The CMA has now published updated merger guidance to reflect the commencement of the new NSI regime. The revised guidance details the new national security regime as a regulatory process which applies to merging parties, in addition to CMA merger control. The guidance also notes that there may be coordination and information sharing between the Secretary of State, the Investment Secretary Unit and BEIS where cases are being investigated in parallel.
The National Security and Investment Act entered into force on 4 January 2022 and introduces, for the first time, a mandatory prior notification regime in the UK for qualifying transactions. The Act also gives powers to the Government to call-in for review transactions that fall outside the notification requirement, including before the transactions have closed. Whilst the Government could already intervene in certain transactions on national security grounds, this was solely on an ex post ‘call-in’ basis.
Only the acquisition of qualifying entities in one of 17 ‘sensitive’ sectors defined by the Government fall under the new mandatory prior notification regime. However, the regime does not apply to the acquisition of assets (regardless of sector), or to the acquisition of qualifying entities outside these sensitive sectors. Nevertheless, the new regime will apply to an extensive range of transactions. Of particular interest are the implications for biotech and life sciences agreements. The ‘sensitive sector’ definitions covering synthetic biology, artificial intelligence and advanced robotics will potentially be relevant in a large number of life sciences acquisitions.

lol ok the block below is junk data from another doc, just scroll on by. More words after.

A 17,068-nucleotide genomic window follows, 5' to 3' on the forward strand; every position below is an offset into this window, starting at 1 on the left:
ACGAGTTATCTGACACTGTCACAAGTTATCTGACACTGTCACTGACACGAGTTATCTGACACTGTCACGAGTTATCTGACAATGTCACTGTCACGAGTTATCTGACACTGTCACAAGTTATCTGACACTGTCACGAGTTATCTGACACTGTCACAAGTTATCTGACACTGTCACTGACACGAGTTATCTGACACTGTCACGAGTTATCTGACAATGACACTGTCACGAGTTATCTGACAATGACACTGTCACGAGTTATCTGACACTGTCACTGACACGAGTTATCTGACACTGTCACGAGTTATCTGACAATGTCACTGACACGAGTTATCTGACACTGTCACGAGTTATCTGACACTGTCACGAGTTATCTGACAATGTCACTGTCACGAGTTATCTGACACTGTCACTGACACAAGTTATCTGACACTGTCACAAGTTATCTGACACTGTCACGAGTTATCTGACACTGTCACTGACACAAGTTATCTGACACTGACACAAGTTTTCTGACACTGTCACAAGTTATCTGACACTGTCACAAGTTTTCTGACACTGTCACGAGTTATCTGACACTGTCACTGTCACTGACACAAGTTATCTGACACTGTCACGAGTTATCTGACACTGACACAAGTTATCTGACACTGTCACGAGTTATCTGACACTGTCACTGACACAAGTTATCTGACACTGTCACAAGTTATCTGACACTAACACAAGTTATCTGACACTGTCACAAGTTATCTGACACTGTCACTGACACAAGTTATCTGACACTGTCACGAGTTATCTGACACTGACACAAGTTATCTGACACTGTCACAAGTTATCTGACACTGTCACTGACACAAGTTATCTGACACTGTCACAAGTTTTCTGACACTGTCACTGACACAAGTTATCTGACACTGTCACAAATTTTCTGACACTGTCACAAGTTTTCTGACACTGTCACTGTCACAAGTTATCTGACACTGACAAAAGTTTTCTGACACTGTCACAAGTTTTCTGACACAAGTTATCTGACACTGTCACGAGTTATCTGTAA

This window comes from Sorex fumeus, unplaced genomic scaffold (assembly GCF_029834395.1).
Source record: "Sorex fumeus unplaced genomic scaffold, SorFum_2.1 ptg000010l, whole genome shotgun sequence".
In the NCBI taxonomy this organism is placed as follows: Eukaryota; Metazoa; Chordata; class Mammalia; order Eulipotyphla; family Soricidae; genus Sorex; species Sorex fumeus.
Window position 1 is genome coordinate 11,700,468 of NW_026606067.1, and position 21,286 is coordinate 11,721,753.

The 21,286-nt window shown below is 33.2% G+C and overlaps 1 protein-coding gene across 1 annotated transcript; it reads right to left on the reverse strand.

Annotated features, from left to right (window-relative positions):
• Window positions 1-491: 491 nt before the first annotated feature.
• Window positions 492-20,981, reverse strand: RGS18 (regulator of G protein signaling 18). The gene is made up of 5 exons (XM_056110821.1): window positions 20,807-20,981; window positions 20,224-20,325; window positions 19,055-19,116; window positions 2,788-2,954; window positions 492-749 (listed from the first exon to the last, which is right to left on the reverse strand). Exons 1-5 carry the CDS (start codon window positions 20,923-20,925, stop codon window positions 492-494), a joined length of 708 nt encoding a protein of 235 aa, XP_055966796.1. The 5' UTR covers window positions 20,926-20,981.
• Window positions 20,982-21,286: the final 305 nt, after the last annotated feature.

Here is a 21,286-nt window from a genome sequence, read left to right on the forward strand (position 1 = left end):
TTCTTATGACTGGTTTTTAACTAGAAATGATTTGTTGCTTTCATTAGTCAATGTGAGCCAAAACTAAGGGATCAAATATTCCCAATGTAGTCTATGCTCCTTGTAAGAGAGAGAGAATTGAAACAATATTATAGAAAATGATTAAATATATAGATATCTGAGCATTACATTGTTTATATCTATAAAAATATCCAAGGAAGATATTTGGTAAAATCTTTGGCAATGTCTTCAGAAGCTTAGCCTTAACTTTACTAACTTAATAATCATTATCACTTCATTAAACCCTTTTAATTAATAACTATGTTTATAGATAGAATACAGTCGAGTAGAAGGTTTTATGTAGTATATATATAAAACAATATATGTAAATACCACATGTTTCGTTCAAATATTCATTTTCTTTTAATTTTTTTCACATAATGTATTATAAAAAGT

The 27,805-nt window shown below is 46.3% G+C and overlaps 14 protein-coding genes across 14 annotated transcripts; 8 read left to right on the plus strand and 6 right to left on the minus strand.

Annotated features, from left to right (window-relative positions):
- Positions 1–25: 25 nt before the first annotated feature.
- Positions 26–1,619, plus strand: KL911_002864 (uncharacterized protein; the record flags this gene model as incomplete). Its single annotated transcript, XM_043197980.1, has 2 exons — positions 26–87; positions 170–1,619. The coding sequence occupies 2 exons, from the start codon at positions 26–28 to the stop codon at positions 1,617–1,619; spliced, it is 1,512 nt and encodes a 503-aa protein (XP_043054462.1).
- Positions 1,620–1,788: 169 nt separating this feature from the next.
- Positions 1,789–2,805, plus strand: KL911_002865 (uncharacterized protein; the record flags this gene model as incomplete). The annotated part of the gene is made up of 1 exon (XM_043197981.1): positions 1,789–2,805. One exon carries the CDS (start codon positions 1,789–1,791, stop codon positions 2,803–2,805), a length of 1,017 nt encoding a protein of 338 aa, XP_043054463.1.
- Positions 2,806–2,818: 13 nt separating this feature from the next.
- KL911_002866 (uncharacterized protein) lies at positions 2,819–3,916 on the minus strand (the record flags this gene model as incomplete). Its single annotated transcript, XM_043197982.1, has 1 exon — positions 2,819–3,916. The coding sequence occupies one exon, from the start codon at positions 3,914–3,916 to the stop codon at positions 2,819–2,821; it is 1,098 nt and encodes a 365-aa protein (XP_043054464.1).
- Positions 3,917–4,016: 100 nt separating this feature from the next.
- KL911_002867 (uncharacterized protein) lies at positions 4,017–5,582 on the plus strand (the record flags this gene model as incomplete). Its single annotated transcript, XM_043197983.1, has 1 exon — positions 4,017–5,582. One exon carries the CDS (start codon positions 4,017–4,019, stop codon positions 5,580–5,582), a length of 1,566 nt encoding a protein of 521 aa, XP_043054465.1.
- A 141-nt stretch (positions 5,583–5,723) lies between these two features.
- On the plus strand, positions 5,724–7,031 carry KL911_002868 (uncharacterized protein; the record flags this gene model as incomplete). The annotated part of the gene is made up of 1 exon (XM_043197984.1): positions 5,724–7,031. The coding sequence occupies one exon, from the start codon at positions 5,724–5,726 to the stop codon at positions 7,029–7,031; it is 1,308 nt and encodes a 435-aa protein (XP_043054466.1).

The life sciences sector has certainly been in the frame with regard to national security (for example, the July 2020 amendment to the Enterprise Act gave the CMA new powers to review transactions concerning UK companies directly involved in public health emergencies) and following COVID-19 there is inevitably increased potential interest in life sciences transactions. The Office for Life Sciences has commented that the final definition is consistent with the intent of the Act, namely protecting national security whilst limiting the impact on the sector. The definition of synthetic biology for example, whilst remaining broad, is significantly narrower than the definition of ‘engineering biology’ as initially proposed and remains narrower than many other European regimes. However, the fact that the transfer or licence of IP is subject to review by call-in/voluntary notification makes the UK unique. The broad reach of the Government call-in power of asset transactions is likely to require a consideration of the Act in connection with many licensing and collaboration deals.
The Government has made clear that it will only use its new powers to block (and potentially unwind) transactions as a last resort where there is a significant national security concern and remedies are not appropriate. It is worth noting that, to date, no transactions have been blocked by the Government on national security grounds under its existing powers (i.e. under the current public interest merger regime).
Members of the competition team will be discussing the new regime as it develops over the coming months.